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What are WLTP and RDE?

To keep emissions down, all new cars now undergo rigorous tests called WLTP and RDE. Here’s what they both mean, and how they’ll impact your car tax, car performance and the environment.

All new cars now go through complex and rigorous lab tests called WLTP and RDE. These are new tests for a vehicle’s fuel economy and emissions, designed to give more accurate figures than their predecessors.
What does all this mean for you if you own a car, or are looking to buy your next car? And what do the new tests involve? Let’s lay it all out.

What is WLTP?

WLTP is an abbreviated acronym for “Worldwide Harmonised Light Vehicle Test Procedure”. This procedure is a series of laboratory tests designed to measure fuel consumption and emissions for passenger vehicles, as well as the range of electric vehicles.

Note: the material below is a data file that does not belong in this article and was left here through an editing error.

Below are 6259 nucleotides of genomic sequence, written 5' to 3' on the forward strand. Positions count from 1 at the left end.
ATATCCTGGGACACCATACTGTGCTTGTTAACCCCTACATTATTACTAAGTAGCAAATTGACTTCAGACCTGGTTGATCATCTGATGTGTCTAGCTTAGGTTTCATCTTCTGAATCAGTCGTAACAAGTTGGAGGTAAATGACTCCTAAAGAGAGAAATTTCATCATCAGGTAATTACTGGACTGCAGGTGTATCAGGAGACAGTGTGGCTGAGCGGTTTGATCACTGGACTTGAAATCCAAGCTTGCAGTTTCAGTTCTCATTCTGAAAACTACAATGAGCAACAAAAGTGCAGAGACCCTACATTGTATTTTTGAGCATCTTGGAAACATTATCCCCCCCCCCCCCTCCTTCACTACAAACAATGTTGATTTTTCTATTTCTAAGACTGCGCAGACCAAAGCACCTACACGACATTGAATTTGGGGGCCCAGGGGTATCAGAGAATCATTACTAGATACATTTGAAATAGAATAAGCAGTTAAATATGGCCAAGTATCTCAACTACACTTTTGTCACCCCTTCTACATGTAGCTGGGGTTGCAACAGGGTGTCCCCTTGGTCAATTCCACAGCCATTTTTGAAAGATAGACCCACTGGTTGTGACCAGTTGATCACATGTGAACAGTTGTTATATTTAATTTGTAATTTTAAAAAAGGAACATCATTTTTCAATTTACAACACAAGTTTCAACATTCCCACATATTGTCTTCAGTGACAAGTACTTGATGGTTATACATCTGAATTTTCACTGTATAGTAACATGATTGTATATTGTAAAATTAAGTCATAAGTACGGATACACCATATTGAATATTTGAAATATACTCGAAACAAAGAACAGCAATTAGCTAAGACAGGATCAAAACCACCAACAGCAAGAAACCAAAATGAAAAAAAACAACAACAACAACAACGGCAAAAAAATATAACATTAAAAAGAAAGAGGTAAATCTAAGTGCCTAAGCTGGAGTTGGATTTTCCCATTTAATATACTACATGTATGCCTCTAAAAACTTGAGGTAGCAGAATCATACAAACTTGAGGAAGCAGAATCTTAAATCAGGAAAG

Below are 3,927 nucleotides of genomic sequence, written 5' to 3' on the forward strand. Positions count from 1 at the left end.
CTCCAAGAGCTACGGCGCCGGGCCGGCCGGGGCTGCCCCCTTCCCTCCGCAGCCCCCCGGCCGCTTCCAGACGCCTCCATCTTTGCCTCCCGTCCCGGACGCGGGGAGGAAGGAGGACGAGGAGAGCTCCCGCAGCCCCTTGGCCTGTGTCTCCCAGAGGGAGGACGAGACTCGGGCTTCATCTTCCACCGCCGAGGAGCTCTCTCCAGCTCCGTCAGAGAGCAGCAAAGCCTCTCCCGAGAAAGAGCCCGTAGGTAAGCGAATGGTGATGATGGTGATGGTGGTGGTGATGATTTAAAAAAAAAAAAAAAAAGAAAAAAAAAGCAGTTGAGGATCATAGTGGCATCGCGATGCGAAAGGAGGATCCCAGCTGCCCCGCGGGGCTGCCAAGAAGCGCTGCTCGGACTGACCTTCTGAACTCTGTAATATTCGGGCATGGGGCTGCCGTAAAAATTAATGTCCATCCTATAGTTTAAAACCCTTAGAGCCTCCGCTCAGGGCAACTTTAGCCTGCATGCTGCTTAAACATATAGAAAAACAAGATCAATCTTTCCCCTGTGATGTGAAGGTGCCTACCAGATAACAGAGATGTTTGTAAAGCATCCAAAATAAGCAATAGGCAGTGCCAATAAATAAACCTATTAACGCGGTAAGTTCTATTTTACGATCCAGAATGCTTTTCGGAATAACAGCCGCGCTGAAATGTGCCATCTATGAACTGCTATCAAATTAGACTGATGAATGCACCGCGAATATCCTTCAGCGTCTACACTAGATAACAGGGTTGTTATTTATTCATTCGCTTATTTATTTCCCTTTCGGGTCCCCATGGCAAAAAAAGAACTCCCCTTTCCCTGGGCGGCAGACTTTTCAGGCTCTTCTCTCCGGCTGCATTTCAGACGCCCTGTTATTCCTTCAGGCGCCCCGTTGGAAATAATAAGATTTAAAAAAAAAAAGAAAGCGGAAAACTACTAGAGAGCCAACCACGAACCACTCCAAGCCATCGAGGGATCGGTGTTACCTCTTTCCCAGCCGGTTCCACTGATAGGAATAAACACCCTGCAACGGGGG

WLTP was brought in for all new cars registered from 1 September 2018 and replaced the old NEDC tests, which didn’t accurately reflect real-world driving.
Car on a sunlit road
WLTP is closer to on-the-road performance

What does WLTP measure?

The WLTP test, which was developed by the European Union, aims to better represent everyday driving.
WLTP measures: • CO2 emissions • Pollutant emissions like nitrogen oxide (NOx) and particulates • Electric vehicle range • Energy consumption values of alternative powertrains (including hybrids and EVs) WLTP standards are based on real-driving data from around the world, and better match on-road performance. Because the test conditions are more realistic, the results are more accurate and truer to life. Unfortunately, that means a lot of the results appear worse than the NEDC figures for the same model, a situation confused further by some manufacturers sometimes publishing both in their brochures or using the ‘old’ figure to make their cars look more efficient. If in doubt always check the small print.